Underlying such policies are more or less unquestioned retributive attitudes supporting harsh sanctions, attitudes stemming from a dualist conception of the criminal, who freely chose to become an offender. If criminals, not the conditions that produced them, are seen as the ultimate source of their criminality, then they are deemed deserving of punishment on grounds that they could have overcome their environmental and biological circumstances, but simply and willfully refused to do so. This sense of strong, ultimate desert is used to justify both capital punishment and incarceration far more punitive than necessary for rehabilitation or deterrence. Such punishment simply models and perpetuates violent, retaliatory behavior, leaving in its wake vast and unnecessary suffering.
To the extent that criminality and harmful deviance are understood to arise from individuals' undetermined, freely willed choices, their actual biological, social and economic causes will necessarily go unexplored and unaddressed. The myth of contra-causal free will essentially releases us from the obligation to thoroughly investigate and remedy the origins of maladaptive and anti-social behavior, which lie in mental illness, poverty, child abuse, lack of education and economic opportunity. Free will is the bottom line excuse and justification for harsh and ineffective criminal justice policies which guarantee continuing high levels of dysfunction and alienation, and which perpetuate the cycle of crime and punitive response.
The scientific view that people don't create themselves, but instead are fully included in the causal matrix of environmental and biological conditions, can help to defuse retributive blaming focused on the person alone. As the metaphysical assumption of free will is questioned, and replaced with a naturalist understanding of how offenders are shaped by their genetic and environmental circumstances, retributive attitudes should soften, which in turn will help reduce the demand for capital punishment and punitive prison conditions. Simultaneously, more attention will be paid to the factors which generate criminality. Under pressure from naturalism, the aims of criminal justice will shift from the retributive imposition of just deserts to policies that support the prevention of crime and recidivism, rehabilitation of offenders, and victim restoration and reconciliation. These policies will do far more to increase public safety than the punitive orientation of our current criminal justice system. Such reforms have long been contemplated, of course, and some are underway, but the secular humanist commitment to the science of human nature adds a powerful rationale for their adoption.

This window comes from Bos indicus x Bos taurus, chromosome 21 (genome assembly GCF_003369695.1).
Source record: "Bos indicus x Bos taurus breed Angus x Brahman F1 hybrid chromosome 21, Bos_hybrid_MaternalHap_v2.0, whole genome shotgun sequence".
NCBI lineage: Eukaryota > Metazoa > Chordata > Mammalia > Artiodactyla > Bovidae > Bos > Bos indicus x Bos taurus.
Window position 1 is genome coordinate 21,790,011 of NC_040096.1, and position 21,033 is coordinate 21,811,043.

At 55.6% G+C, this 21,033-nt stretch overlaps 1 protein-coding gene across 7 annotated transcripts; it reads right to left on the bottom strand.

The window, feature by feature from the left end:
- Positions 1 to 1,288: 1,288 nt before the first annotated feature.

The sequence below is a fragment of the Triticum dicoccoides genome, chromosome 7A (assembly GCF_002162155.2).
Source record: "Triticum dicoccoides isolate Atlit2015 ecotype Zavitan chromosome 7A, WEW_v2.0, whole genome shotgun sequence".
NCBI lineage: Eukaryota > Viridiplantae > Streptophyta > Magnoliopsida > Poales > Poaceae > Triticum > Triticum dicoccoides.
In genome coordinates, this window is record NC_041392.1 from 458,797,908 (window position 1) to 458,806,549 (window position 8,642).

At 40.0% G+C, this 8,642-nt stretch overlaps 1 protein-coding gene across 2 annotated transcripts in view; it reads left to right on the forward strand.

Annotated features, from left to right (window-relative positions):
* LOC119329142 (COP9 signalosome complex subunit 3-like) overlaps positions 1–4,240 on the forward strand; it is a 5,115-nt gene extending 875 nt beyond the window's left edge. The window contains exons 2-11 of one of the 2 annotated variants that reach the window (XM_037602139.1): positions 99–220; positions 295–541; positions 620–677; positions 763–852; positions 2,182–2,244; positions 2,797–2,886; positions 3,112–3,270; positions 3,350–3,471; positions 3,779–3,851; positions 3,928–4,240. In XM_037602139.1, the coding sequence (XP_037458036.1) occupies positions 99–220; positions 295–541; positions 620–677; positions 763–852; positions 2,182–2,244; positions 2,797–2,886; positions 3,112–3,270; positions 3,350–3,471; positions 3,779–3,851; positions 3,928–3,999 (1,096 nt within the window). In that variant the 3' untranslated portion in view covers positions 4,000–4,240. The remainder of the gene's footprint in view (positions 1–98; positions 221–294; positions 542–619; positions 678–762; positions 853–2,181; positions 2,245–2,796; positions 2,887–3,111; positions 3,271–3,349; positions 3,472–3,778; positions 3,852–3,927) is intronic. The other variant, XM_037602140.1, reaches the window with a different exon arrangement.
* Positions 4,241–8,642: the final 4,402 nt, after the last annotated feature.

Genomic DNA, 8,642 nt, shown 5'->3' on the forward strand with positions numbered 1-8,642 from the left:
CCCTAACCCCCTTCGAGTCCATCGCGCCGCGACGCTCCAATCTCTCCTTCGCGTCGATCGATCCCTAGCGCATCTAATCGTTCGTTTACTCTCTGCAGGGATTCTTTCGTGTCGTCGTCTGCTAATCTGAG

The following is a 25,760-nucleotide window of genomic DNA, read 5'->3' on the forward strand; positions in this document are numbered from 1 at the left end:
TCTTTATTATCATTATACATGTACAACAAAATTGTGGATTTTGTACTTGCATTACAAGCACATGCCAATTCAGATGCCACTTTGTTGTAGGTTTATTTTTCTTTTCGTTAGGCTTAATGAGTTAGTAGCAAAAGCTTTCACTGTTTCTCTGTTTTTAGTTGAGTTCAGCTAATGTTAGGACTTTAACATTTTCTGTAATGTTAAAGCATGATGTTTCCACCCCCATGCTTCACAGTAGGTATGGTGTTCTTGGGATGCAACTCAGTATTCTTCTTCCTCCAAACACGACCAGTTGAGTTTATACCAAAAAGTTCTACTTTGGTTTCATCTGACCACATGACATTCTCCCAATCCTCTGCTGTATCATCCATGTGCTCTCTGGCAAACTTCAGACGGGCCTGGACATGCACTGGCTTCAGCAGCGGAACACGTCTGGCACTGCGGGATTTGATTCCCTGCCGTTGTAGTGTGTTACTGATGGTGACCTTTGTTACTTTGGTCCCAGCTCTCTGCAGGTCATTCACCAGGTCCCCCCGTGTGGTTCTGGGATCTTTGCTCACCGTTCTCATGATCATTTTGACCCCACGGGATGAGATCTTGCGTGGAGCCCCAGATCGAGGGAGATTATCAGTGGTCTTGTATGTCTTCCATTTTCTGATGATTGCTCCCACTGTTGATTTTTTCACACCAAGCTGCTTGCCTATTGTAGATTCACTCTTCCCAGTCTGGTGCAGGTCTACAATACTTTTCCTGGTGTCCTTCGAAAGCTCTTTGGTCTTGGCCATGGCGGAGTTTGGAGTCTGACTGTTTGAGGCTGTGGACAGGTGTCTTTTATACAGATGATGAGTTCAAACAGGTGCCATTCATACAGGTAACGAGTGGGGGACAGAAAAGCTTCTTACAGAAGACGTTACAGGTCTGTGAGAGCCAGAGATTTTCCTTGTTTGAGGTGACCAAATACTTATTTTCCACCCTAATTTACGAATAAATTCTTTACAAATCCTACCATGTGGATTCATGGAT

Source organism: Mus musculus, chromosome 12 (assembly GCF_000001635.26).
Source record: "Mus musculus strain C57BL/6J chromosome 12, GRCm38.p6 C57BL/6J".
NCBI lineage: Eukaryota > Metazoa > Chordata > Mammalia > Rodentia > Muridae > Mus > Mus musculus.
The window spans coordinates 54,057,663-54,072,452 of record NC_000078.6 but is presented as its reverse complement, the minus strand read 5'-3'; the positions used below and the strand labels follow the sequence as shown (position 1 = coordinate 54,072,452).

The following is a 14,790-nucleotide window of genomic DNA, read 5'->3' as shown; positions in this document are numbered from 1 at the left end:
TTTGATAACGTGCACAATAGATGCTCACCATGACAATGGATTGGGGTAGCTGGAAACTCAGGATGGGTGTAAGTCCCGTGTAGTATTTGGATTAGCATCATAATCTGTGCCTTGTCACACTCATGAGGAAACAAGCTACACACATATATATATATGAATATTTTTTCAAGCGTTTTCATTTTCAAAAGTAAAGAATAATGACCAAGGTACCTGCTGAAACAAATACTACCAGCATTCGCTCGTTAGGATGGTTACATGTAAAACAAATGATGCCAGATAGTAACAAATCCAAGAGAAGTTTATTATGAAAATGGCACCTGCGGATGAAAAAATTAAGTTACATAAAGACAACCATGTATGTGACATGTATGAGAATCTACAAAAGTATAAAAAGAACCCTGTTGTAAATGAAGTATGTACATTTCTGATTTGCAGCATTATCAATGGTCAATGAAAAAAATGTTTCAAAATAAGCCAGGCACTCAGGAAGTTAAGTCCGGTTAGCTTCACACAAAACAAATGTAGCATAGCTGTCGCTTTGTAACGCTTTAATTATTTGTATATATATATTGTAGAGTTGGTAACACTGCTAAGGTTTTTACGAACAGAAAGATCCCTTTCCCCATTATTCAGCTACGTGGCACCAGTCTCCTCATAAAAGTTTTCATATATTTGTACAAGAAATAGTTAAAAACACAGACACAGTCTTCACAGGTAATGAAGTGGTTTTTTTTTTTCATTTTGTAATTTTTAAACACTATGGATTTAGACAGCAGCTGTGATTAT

As of this writing, there is evidence that under severe budgetary constraints brought about by the recession of the early 2000s, some states are reconsidering “tough on crime” criminal justice policies. It turns out that long prison sentences for non-violent offenses, such as drug possession, are simply too expensive to justify their punitive objectives, even for those who favor punishment over treatment or training. The financial incentive to be “smart on crime,” therefore, is shifting attention away from the merely retributive aims of criminal justice to the practical, pragmatic aim of keeping the peace cheaply. It turns out that less punitive criminal justice policies, involving alternatives to incarceration for non-violent offenders, and rehabilitation for those who must be incarcerated, might well be more economical and more effective. It is to be hoped that the budgetary inducement to rethink retributive justice will carry over into an increased appreciation of how more humane criminal justice polices, those that emphasize prevention, rehabilitation, and community restoration, are indeed smarter, more efficient policies. A naturalistic understanding of ourselves will help accelerate this process.
During the 1980’s and 90’s, voter support of get-tough criminal justice coincided with declining enthusiasm for public programs designed to address unequal opportunities in access to housing, education, job training, child care, and other necessities strongly associated with economic success in life. The 1960’s vision of a “Great Society” in which government would play a central role in equalizing opportunity was, by the end of the century, largely usurped by a narrower, private sector philosophy in which individuals sink or swim in competitive market economies without much government assistance. Efforts to better the lot of those born into disadvantaged circumstances are now more likely to be dismissed as paternalistic infringements on a person’s right (and obligation) to be a self-sufficient self-starter instead of praised as altruistic attempts to level the playing field.
Helping to motivate this retrenchment is the
widespread assumption of libertarian, contra-causal freedom, the Western radical
individualism which supposes that persons are at bottom self-made. This
works to justify and excuse the increasing differences in material well-being
and social advantages that have followed the dismantling of the Great Society.
On this dualist understanding of ourselves, those that fail economically fail